By Elisabeth Steib and Marc Zwiechowski, KURZ
Kurzgesagt is an animation studio and YouTube channel that specializes in explaining complex scientific topics in illustrated and animated videos. For the TRESCA project, we created a video about science communication and the challenges experts and science communicators face.
Initially, we wanted to talk about a completely different topic. But after working with the TRESCA team, who did some experiments on one of our videos to analyze which aspects influence their trustworthy impression, we realized that the overall subject of the TRESCA project should be our video topic instead:
Why do we need science communication in the first place? What can it and can it not do? And what is it we, as science communicators, struggle with when creating our content: how do we condense complex topics down to the perfect detail level – not too much so it is overwhelming, not so little that we are oversimplifying things? How do we deal with balancing the opinions of experts who do not agree on certain aspects?
The video we created gives some insight into the evolution of our research and our motivation to inspire people to get excited about science and wanting to dig deeper by themselves. See for yourself and check out the video below! https://www.youtube.com/watch?v=XFqn3uy238E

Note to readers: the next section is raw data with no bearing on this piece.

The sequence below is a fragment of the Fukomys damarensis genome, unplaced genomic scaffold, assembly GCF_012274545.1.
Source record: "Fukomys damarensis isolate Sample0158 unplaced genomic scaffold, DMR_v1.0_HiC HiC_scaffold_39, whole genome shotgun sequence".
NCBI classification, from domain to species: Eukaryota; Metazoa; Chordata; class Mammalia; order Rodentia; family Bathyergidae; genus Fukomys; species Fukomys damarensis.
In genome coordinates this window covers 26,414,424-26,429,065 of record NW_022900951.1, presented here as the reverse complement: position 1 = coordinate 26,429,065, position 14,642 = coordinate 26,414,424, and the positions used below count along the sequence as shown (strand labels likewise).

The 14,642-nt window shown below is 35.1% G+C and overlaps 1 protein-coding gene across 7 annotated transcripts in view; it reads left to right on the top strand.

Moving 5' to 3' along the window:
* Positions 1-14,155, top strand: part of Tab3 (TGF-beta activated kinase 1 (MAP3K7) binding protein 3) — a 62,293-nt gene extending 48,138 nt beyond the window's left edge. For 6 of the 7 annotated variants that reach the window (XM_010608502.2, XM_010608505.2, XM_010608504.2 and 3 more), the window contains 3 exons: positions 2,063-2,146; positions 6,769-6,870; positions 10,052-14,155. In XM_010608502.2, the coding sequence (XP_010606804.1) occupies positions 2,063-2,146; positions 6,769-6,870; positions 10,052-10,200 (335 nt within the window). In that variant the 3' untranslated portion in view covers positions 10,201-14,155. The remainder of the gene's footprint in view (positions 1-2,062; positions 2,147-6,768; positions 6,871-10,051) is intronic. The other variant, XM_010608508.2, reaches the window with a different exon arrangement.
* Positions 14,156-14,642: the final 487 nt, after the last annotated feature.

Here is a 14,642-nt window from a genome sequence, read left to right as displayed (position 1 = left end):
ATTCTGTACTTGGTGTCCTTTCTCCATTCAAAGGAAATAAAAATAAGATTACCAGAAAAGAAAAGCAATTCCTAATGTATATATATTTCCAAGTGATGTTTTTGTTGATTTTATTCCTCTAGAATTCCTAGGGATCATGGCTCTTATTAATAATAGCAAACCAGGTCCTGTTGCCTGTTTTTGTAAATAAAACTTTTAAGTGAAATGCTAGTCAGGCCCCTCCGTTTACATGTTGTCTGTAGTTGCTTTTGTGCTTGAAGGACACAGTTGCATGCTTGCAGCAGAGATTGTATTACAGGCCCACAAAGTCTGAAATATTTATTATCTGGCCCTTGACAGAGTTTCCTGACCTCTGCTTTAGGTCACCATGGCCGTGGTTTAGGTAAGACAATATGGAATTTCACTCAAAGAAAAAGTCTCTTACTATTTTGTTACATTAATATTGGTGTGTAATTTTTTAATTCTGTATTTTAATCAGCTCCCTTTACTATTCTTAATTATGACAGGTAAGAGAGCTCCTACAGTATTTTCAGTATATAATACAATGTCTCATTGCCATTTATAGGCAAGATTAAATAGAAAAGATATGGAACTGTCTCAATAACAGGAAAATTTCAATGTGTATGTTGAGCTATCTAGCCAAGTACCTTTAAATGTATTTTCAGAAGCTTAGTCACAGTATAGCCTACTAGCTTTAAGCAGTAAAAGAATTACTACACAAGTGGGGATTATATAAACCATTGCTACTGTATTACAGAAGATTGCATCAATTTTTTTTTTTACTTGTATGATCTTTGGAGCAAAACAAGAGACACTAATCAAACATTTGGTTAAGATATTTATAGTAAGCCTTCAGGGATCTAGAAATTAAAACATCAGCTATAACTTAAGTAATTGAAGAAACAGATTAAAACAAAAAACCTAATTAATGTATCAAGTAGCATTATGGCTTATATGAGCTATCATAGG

Facebook testimony highlighted the mental health dangers, but research suggests it matters plenty how you present scientific data on a contentious issue like this. By Sara Degli Esposti, CSIC Are social media bad for your mental health? That’s a question that dominated news headlines this week following explosive Congressional testimony by a former Facebook manager that the world’s biggest social media company commissioned and covered up research showing its products are harmful – especially to impressionable teenagers. Facebook tried to discredit the testimony; but as a group studying online misinformation, we know that this is a long-running, and much-disputed, area of social science. For instance, in a 2018 book ‘Ten arguments for deleting your social media accounts right now’, Jaron Lanier, an American tech visionary best known for his early work developing virtual reality, argues that social media are making people angrier, more fearful, less empathetic, more isolated and more tribal. Thus, he comes to the conclusion that deleting social media is highly advisable. Is it true? Are social media, which are supposed to bring us together, tearing us apart? Well before the dramatic Washington testimony, several published studies showed a small negative relationship between the use of social media and young peoples’ mental wellbeing – but this effect has been debated. For instance, in Nature magazine in February 2020, Jonathan Haidt of New York University cited evidence of a correlation between rising social media usage, and rising mental health problems among teens. But another researcher in the publication argued that there could also be positive effects. And separately, Cambridge University’s Amy Orben has argued that a lot of the research in this field is “low quality” and a more rigorous scientific approach is needed. Thus, scientists are (as usual) divided. So what do most people – citizens, rather than scientists – think about it? To find out, last year we asked 7,120 people across seven European Union countries: France, Germany, Italy, Spain, Poland, Hungary and the Netherlands. The result was unambiguous. Most people agree social media are harmful. But the story is more complicated than it might at first seem. We presented the respondents – diverse in age, gender and socioeconomic status – with a statement that “several studies show” a correlation between screen time and poor mental health. In all, 83% of respondents said they agreed there is a problem, and 57% said they would consider deleting some of their social media accounts. But then we offered them the chance to check out the assertion for themselves – in short, to make a more informed opinion. Surprisingly, given how cynical politicians can be about citizen engagement, 77% said they would indeed like to check the claim further. Among those who did so (we made it fast and easy for them), 86% said they’d like to know even more about the effects of social media. And after checking, the share of people who wanted to delete their social media accounts actually rose by 5 percentage points, to 62%. In short, with more information, the social media problem now appeared to them to be even worse than they had first thought. Figure 1: Survey results from WP3 activities of the TRESCA project (see also the work plan for WP3 for more information) So it matters how you present this kind of contentious social science data to people. But more important, it shows many people are willing, if given the chance, to look at the facts for themselves. Interestingly, there were some pretty clear national differences in this show-me attitude. Italians were the most likely to want to see the data for themselves. Germans were the least interested, but also those who trusted institutions the most. Why the difference? History, culture, media, politics – there are all kinds of factors differing from one country to the next that affect how people view contentious data. Our research into social media and misinformation is continuing, and we will be reporting more findings from our surveys and other activities. The work is part of the TRESCA Horizon 2020 project coordinated by Erasmus University. In fact, we are developing an app, Ms.W. (the Misinformation Widget) to help people check for themselves the veracity of claims about science that they see online. It responds to a well-document problem of “cloaked science”: false claims dressed up to look like science. In the pandemic, we have all seen how damaging this can be if unchecked: thousands of people have unnecessarily died because they believed false claims about vaccines, treatments, masks or social distancing. A widget like this won’t solve the problem of social media and teenage mental health. But it can slowly contribute to getting more people to realise they shouldn’t believe everything they read about science in social media.